Airspeed indicating system.
For each airspeed indicating system, the following apply:
(a) Each airspeed indicating instrument must be approved and must be calibrated to indicate true airspeed (at sea level with a standard atmosphere) with a minimum practicable instrument calibration error when the corresponding pitot and static pressures are applied.
(b) Each system must be calibrated to determine the system error (that is, the relation between IAS and CAS) in flight and during the accelerated takeoff ground run. The ground run calibration must be determined—
(1) From 0.8 of the minimum value of V1 to the maximum value of V2, considering the approved ranges of altitude and weight; and
(2) With the flaps and power settings corresponding to the values determined in the establishment of the takeoff path under § 25.111 assuming that the critical engine fails at the minimum value of V1.
(c) The airspeed error of the installation, excluding the airspeed indicator instrument calibration error, may not exceed three percent or five knots, whichever is greater, throughout the speed range, from—
(1) VMO to 1.23 VSR1, with flaps retracted; and
(2) 1.23 VSR0 to VFE with flaps in the landing position.
(d) From 1.23 VSR to the speed at which stall warning begins, the IAS must change perceptibly with CAS and in the same sense, and at speeds below stall warning speed the IAS must not change in an incorrect sense.
(e) From VMO to VMO + 2⁄3 (VDF − VMO), the IAS must change perceptibly with CAS and in the same sense, and at higher speeds up to VDF the IAS must not change in an incorrect sense.
(f) There must be no indication of airspeed that would cause undue difficulty to the pilot during the takeoff between the initiation of rotation and the achievement of a steady climbing condition.
(g) The effects of airspeed indicating system lag may not introduce significant takeoff indicated airspeed bias, or significant errors in takeoff or accelerate-stop distances.
(h) Each system must be arranged, so far as practicable, to prevent malfunction or serious error due to the entry of moisture, dirt, or other substances.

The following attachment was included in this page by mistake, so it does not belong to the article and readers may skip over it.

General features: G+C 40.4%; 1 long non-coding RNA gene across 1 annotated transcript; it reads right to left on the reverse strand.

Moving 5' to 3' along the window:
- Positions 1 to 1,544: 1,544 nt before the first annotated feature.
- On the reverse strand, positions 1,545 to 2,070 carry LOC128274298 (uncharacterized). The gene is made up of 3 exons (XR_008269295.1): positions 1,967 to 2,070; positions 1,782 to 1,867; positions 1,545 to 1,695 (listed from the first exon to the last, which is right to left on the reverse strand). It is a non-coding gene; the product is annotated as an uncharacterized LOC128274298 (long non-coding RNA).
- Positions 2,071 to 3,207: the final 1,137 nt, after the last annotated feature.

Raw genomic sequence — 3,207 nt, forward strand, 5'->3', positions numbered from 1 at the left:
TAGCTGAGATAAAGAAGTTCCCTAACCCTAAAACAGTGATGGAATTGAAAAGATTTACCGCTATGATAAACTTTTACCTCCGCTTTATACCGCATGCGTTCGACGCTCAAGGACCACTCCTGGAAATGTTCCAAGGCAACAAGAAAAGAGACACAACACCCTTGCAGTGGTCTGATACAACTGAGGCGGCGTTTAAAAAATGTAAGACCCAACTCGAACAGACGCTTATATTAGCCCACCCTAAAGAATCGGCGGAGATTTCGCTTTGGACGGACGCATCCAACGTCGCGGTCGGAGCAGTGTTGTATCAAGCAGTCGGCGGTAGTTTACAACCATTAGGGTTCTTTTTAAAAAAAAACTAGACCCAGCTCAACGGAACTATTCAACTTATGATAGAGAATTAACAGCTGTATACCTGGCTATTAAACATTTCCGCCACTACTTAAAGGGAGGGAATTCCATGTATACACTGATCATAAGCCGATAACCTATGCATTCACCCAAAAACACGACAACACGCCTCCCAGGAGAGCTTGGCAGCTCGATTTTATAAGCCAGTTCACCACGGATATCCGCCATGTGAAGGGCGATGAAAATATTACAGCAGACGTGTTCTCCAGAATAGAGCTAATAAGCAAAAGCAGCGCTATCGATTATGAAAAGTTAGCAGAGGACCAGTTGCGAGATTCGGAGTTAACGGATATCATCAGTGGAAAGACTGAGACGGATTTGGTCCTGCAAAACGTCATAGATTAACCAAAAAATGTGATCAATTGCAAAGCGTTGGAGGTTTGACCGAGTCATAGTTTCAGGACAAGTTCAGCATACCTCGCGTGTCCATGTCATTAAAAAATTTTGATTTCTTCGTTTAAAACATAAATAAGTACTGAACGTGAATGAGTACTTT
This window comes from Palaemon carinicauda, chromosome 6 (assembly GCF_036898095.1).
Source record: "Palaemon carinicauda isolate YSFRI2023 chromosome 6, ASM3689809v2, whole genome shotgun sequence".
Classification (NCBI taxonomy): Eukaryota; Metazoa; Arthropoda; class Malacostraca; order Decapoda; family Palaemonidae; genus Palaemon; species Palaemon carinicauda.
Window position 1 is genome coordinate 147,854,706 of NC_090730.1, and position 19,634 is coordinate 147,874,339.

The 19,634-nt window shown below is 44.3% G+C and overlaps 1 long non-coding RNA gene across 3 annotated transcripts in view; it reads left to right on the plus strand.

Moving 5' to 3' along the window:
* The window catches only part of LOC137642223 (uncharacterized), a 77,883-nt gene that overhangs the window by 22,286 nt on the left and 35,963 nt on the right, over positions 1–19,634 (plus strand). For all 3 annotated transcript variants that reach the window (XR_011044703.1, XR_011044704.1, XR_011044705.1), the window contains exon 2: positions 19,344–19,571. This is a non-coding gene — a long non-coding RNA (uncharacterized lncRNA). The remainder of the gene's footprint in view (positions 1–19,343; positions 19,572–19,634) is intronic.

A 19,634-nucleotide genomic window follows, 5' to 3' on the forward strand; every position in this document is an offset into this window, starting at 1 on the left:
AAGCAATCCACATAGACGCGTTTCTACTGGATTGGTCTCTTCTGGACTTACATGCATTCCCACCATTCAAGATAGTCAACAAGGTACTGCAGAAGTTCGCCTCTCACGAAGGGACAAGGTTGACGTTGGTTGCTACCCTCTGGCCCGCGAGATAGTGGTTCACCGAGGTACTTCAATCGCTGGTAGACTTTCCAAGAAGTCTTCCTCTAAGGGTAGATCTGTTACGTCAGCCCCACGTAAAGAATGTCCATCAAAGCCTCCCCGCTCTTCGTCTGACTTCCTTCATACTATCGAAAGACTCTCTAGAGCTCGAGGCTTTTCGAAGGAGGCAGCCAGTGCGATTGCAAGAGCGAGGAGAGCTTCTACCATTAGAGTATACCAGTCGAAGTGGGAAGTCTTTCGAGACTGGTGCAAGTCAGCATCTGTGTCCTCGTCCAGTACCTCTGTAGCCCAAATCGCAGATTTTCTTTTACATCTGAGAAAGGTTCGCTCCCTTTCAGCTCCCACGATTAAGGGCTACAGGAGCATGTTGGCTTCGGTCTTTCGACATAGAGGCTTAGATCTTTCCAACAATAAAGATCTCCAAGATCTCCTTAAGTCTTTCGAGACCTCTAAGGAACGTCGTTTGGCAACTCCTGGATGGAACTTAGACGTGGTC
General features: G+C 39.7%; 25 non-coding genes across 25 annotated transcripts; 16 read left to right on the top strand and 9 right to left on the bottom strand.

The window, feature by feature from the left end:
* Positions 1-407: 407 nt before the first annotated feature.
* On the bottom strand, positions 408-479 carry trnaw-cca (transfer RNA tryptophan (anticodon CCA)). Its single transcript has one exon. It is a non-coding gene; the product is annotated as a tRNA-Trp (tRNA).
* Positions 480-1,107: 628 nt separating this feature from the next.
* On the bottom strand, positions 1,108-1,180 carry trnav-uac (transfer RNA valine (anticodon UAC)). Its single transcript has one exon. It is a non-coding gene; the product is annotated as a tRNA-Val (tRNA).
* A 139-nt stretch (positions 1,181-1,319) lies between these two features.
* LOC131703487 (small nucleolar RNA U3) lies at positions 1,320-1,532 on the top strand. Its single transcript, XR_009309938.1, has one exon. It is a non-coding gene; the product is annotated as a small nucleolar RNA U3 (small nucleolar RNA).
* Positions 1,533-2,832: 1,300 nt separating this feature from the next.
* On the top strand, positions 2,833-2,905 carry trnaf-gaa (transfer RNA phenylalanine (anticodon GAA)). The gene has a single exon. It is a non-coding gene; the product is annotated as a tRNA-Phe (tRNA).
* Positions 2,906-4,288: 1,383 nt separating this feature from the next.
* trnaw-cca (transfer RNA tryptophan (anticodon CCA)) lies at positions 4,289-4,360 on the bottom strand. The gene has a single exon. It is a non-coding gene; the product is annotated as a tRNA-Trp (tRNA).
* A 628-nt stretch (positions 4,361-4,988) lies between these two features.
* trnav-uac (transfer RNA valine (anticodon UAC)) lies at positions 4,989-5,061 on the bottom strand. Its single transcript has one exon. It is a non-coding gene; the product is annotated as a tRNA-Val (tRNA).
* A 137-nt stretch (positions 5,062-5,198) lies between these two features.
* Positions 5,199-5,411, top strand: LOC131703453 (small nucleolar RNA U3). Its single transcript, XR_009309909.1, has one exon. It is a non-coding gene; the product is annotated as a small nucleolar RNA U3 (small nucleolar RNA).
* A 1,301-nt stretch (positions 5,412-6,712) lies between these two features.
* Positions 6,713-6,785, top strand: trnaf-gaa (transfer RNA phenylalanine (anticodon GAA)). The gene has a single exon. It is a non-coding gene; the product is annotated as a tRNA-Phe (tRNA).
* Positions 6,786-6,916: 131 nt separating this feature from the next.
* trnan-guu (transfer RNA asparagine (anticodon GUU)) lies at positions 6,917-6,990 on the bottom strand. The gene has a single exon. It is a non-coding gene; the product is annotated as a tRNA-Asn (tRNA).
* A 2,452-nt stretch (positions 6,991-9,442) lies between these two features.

(i) Each system must have a heated pitot tube or an equivalent means of preventing malfunction in the heavy rain conditions defined in Table 1 of this section; mixed phase and ice crystal conditions as defined in part 33, Appendix D, of this chapter; the icing conditions defined in Appendix C of this part; and the following icing conditions specified in Appendix O of this part:
(1) For airplanes certificated in accordance with § 25.1420(a)(1), the icing conditions that the airplane is certified to safely exit following detection.
(2) For airplanes certificated in accordance with § 25.1420(a)(2), the icing conditions that the airplane is certified to safely operate in and the icing conditions that the airplane is certified to safely exit following detection.
(3) For airplanes certificated in accordance with § 25.1420(a)(3) and for airplanes not subject to § 25.1420, all icing conditions.
Table 1—Heavy Rain Conditions for Airspeed Indicating System Tests
Liquid water content
0 to 10 000
0 to 3000
(j) Where duplicate airspeed indicators are required, their respective pitot tubes must be far enough apart to avoid damage to both tubes in a collision with a bird.
[Doc. No. 5066, 29 FR 18291, Dec. 24, 1964, as amended by Amdt. 25-57, 49 FR 6849, Feb. 23, 1984; Amdt. 25-108, 67 FR 70828, Nov. 26, 2002; Amdt. 25-109, 67 FR 76656, Dec. 12, 2002; Amdt. 25-140, 79 FR 65526, Nov. 4, 2014]